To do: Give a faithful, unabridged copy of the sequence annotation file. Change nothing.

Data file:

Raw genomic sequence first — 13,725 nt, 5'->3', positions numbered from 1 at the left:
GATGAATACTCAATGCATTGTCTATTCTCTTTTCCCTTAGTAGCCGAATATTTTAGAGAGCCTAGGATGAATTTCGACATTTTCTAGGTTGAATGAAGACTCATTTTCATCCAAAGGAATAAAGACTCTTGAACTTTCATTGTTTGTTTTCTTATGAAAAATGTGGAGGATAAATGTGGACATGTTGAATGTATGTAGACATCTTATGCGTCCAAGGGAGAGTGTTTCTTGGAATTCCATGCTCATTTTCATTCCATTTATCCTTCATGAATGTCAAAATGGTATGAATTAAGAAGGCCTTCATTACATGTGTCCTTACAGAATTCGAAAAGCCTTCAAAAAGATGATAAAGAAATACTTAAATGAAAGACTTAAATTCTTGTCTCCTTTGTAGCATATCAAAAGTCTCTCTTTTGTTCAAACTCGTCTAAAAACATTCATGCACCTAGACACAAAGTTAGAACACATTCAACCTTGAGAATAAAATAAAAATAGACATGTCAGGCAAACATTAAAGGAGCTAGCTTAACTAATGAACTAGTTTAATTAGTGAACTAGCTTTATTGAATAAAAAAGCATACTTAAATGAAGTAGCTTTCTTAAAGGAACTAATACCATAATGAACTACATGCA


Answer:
Raw genomic sequence first — 13,725 nt, 5'->3', positions numbered from 1 at the left:
GATGAATACTCAATGCATTGTCTATTCTCTTTTCCCTTAGTAGCCGAATATTTTAGAGAGCCTAGGATGAATTTCGACATTTTCTAGGTTGAATGAAGACTCATTTTCATCCAAAGGAATAAAGACTCTTGAACTTTCATTGTTTGTTTTCTTATGAAAAATGTGGAGGATAAATGTGGACATGTTGAATGTATGTAGACATCTTATGCGTCCAAGGGAGAGTGTTTCTTGGAATTCCATGCTCATTTTCATTCCATTTATCCTTCATGAATGTCAAAATGGTATGAATTAAGAAGGCCTTCATTACATGTGTCCTTACAGAATTCGAAAAGCCTTCAAAAAGATGATAAAGAAATACTTAAATGAAAGACTTAAATTCTTGTCTCCTTTGTAGCATATCAAAAGTCTCTCTTTTGTTCAAACTCGTCTAAAAACATTCATGCACCTAGACACAAAGTTAGAACACATTCAACCTTGAGAATAAAATAAAAATAGACATGTCAGGCAAACATTAAAGGAGCTAGCTTAACTAATGAACTAGTTTAATTAGTGAACTAGCTTTATTGAATAAAAAAGCATACTTAAATGAAGTAGCTTTCTTAAAGGAACTAATACCATAATGAACTACATGCA